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Cullen Budget Third Reading Speech - Hansard

UNEDITED COPY SUBJECT TO CORRECTION

Turn(s) 14 to 15.1 Tuesday, 24 August 2004 3:07 PM

APPROPRIATION (2004/05 ESTIMATES) BILL

Third Reading

Hon Dr MICHAEL CULLEN (Minister of Finance): I move, That the Appropriation (2004/05 Estimates) Bill be now read a third time and the Imprest Supply (Second for 2004/05) Bill be now read a second time.

Those two questions involve the final stage of the Budget debate—the third reading—and the second reading of the Imprest Supply Bill*, which is normally moved in concurrence with it at this stage to provide for expenditure through to the end of the financial year, including expenditure in advance of appropriation, income expenses, and expenses incurring liabilities in advance of appropriation.

There is a spectre haunting the Leader of the Opposition, and that spectre is the fact that the New Zealand economy is going very well and is in good heart. When one has committed one’s professional life to being “Dr Misery Guts”, it is difficult indeed to respond to almost untrammelled, consistent economic success.

Madam DEPUTY SPEAKER: No. The member should refer to other members by their correct names.

Hon Dr MICHAEL CULLEN: Ah! Oh, right.

Madam DEPUTY SPEAKER: The member knows that he must call members by their correct names, and not imply a name that is derogatory.

Hon Dr MICHAEL CULLEN: Dr Brash—the appropriately named Dr Brash in this case—has spent his life being miserable about the economy, and now is faced with an economy that is out-performing not merely his expectations but, I have to be fair, even the Government’s expectations.

The problems we face are the problems created by growth and success, not the problems of misery, failure, and social division, such as those of the 1990s.

Firstly, we have had strong growth, making us one of the key successful economies in the OECD over the last 4 years. When could we have said that for 4 years in a row in some decades in New Zealand’s economic history? Not since the early 1970s.

Secondly, we have low unemployment. Our unemployment rate is now the second lowest in the OECD, though that to be fair does not count the National Party caucus in the figures.

Thirdly, there is moderate inflation, which is securely within the 2 to 3 percent band.

Fourthly, we have growing household incomes, particularly because of those growing levels of employment. More than 2 million New Zealanders are employed for the first time in our history, and they are looking forward to the implementation of the Working for Families package that will deliver massive gains to 60 percent of all New Zealand families with children.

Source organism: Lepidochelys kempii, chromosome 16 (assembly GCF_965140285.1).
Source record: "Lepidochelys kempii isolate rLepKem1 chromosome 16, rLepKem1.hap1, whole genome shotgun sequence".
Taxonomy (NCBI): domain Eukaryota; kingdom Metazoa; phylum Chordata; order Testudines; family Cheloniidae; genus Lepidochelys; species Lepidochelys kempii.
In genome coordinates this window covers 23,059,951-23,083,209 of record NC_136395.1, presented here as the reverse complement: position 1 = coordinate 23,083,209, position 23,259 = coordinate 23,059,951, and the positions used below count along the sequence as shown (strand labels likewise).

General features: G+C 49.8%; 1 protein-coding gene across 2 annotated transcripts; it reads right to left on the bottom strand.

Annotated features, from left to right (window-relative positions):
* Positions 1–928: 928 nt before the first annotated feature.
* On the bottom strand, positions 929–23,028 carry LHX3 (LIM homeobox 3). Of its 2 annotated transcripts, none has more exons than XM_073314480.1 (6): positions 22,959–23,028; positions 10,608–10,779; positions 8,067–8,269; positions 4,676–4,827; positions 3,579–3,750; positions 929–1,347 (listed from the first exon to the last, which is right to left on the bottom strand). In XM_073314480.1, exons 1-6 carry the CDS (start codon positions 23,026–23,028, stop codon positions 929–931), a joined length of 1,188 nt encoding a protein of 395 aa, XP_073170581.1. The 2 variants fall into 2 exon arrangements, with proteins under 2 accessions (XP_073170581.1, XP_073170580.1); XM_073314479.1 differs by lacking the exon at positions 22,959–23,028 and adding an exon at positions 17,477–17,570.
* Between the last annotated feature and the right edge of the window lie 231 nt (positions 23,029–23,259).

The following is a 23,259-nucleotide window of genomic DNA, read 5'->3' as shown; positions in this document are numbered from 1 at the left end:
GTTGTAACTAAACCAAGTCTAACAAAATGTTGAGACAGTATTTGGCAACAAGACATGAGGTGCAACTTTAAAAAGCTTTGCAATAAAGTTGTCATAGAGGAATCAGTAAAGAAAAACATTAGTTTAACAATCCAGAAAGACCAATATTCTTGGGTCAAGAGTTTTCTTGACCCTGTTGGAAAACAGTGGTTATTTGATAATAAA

But, of course, those at the top end will miss out, and that will cause terrible problems for those members opposite. Indeed, 60 percent of that money will go on families who are in employment—not that Dr Lockwood Smith would know anything about families; whether they were in employment or out of employment.

The social report released only a couple of days ago shows that we are in the top half of the OECD for the majority of the key social indicators that count.

That is what is important to people—the life they are enjoying, not some abstract measure of per capita growth per GDP. We are catching up in terms of per capita DGP. We are catching up on the rest of the world—particularly on the rest of the countries in the OECD—for the first time in a very, very long time.

This economy is growing faster on a per capita basis than most other developed economies. We are on a roll. But then, we have had Dr Brash appear, and for about the third time, he has unburdened himself of his strange views in an Australian financial magazine. He seems to cut a scurry across there in order to write his little bits and pieces, and hopes they do not get noticed back home in New Zealand.

Now, having said this previously, I will say it quite carefully: he appeared to be the Rip Van Winkle of New Zealand politics. Having spent 4 decades asleep, he woke up to find that the natives were getting restless, and he had some trouble understanding the changes that had occurred in New Zealand society in the interim.

But now he has become the sort of Cassandra-like figure, going around, as one of the cartoonists said, with “The end is nigh” billboards plastered on back and front. The end must be nigh, according to him, because life is getting better under a centre-left Government.